There are gaps in understanding of the influences of stressors during puberty on the later development of psychiatric disorders in adulthood. It has recently been discovered that particular stressors during the pubertal period in female mice result in an enduring alteration in behavioral response to ovarian hormones, including behaviors related to depression and anxiety. Because of the importance of this developmental stage in adult behaviors related to mental health that are regulated by the ovarian hormones, the acute physiological effects of particular pubertal stressors that do or do not influence behavioral response to ovarian hormones in adulthood will be tested. The long-term goal of this project is to discover the mechanisms by which particular stressors during a narrow, pubertal period alter adult, behavioral responses to ovarian hormones using animal models. The central hypothesis is that particular stressors during a well-defined, pubertal period induce acute, physiological changes that then result in an alteration in behavioral responses to ovarian hormones, including the response to estradiol on depression- and anxiety-like behaviors. The rationale for this prediction is that particular pubertal stressors during a narrowly defined period dramatically alter the effects of ovarian hormones on a variety of behaviors, and there must be differences in the acute physiological responses of the animals to these stressors at these times. We have observed elimination of, or alteration in, behavioral responses to estradiol in female mice exposed to particular stressors during puberty. This is consistent with work by others that the pubertal period is a critical time in the development of adult behavioral response to ovarian hormones, but the finding that a transient stressor at this time can have permanent effects on behavioral response to ovarian hormones is novel. In the specific aim, hypotheses concerning the cellular processes that are responsible for the alteration in hormonal response in adulthood will be tested. Specifically the relationship of immune challenge-induced sickness behavior, thermoregulatory responses, and changes in plasma and brain cytokines to the altered behavioral response to ovarian hormones will be assessed. These experiments will lead to direct tests of the mechanisms responsible for the altered behavioral response to ovarian hormones that endures into adulthood. This research will advance the field of Behavioral Neuroendocrinology by identifying influences during the pubertal period on adult behavioral response to ovarian hormones and the mechanisms of these influences. The research is innovative, because it investigates the causes of enduring influences of stressors during a well-defined, pubertal stage of development on behavioral response specifically to ovarian hormones. This work is significant, because it will serve as a model for studies of other mental health-related endpoints that are influenced by estradiol, including addiction and other personality and psychiatric disorders.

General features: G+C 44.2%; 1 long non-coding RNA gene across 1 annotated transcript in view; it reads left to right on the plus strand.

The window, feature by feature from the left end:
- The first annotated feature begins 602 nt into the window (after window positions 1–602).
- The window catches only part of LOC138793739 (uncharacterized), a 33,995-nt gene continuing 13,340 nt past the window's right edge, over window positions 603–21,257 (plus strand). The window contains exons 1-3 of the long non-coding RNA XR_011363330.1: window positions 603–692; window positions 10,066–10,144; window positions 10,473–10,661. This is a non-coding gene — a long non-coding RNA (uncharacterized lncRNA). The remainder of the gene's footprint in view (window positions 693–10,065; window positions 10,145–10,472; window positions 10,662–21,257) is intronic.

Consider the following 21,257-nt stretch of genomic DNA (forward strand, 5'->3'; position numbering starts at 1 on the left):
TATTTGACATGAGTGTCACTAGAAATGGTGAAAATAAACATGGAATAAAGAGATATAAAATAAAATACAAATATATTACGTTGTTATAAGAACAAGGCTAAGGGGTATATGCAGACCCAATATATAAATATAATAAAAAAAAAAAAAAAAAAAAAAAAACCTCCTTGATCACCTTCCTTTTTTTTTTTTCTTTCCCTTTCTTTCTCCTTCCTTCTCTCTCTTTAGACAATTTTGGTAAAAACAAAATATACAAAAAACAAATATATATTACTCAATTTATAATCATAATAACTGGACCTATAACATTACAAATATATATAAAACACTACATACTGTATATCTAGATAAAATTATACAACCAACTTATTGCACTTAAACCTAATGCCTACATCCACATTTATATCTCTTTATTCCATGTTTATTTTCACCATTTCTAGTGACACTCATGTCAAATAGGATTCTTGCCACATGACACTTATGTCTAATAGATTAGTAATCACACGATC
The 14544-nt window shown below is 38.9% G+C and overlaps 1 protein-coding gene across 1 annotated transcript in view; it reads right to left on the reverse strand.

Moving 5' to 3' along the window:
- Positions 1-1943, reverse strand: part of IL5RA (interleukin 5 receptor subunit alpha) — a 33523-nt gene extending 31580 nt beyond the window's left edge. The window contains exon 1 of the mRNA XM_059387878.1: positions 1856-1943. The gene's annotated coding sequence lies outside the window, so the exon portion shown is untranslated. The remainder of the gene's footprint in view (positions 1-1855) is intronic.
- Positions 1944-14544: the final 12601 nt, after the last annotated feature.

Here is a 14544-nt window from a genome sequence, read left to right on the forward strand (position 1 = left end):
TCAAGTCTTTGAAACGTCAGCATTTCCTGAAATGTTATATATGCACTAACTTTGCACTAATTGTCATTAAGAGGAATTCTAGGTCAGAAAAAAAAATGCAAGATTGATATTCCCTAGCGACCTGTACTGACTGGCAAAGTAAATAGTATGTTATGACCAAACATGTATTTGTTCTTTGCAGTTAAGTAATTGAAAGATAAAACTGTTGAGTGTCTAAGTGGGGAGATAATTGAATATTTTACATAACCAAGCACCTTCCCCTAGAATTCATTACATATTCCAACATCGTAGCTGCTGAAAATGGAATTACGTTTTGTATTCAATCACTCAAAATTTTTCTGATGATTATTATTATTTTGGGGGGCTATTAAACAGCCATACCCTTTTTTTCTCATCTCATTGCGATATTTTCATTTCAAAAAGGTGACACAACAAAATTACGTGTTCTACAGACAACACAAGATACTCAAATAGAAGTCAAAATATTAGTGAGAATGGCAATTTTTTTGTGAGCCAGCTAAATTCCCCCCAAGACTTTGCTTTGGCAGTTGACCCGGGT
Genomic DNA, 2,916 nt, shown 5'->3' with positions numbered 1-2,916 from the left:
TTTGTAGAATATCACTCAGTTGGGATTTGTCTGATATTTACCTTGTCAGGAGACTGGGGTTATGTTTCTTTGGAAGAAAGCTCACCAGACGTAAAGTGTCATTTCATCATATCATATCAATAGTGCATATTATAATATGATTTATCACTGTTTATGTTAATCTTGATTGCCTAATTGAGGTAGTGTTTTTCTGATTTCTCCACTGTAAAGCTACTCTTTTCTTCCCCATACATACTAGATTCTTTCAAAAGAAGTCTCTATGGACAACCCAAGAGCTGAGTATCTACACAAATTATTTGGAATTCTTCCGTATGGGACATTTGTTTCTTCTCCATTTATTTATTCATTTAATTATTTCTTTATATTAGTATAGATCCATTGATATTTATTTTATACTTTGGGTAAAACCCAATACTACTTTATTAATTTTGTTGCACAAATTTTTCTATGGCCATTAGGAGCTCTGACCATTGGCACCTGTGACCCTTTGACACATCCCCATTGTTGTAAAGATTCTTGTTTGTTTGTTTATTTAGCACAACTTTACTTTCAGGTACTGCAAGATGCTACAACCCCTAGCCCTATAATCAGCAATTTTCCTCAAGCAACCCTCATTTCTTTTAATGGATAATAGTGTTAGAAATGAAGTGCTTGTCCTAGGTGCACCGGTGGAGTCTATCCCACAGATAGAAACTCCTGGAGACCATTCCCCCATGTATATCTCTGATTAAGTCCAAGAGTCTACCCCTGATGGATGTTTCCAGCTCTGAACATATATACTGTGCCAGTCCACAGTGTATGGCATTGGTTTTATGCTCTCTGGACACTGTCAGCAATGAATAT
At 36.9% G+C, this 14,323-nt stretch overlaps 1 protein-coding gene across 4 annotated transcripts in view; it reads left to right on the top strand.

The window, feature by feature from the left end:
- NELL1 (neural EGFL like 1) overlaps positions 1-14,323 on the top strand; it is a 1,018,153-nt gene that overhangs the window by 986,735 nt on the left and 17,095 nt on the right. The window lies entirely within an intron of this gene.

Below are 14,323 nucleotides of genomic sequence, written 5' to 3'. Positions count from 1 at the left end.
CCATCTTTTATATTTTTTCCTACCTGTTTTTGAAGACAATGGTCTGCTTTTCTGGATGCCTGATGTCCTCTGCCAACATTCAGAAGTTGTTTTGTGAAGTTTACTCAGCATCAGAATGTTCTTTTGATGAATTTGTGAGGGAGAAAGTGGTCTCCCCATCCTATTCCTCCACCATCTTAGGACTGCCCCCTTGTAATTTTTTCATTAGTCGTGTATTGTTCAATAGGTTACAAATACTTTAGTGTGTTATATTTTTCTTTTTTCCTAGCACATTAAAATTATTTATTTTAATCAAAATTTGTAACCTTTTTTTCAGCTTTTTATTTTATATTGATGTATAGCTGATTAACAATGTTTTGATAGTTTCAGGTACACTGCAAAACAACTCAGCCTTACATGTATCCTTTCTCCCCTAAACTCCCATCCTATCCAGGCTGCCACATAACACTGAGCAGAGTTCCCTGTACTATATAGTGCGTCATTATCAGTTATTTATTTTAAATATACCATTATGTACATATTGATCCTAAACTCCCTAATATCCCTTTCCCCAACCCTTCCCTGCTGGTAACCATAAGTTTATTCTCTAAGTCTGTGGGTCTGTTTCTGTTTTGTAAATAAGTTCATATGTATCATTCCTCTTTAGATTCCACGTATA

Public Health Relevance

The proposed research is relevant to mental health, because particular stressors during the pubertal/adolescent period decrease response to ovarian hormones on mental health-related behaviors in adulthood. The research is relevant to the mission of NIMH, because it will provide understanding of the mechanisms by which some pubertal stressors influence adult behavioral response to ovarian hormones.

National Institute of Health (NIH)
National Institute of Mental Health (NIMH)
Exploratory/Developmental Grants (R21)
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Neuroendocrinology, Neuroimmunology, and Behavior Study Section (NNB)
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Desmond, Nancy L
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University of Massachusetts Amherst
Schools of Arts and Sciences
United States
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Holder, Mary K; Blaustein, Jeffrey D (2014) Puberty and adolescence as a time of vulnerability to stressors that alter neurobehavioral processes. Front Neuroendocrinol 35:89-110
Ismail, Nafissa; Blaustein, Jeffrey D (2013) Pubertal immune challenge blocks the ability of estradiol to enhance performance on cognitive tasks in adult female mice. Psychoneuroendocrinology 38:1170-7
Blaustein, Jeffrey D; Ismail, Nafissa (2013) Enduring influence of pubertal stressors on behavioral response to hormones in female mice. Horm Behav 64:390-8
Olesen, Kristin M; Ismail, Nafissa; Merchasin, Emily D et al. (2011) Long-term alteration of anxiolytic effects of ovarian hormones in female mice by a peripubertal immune challenge. Horm Behav 60:318-26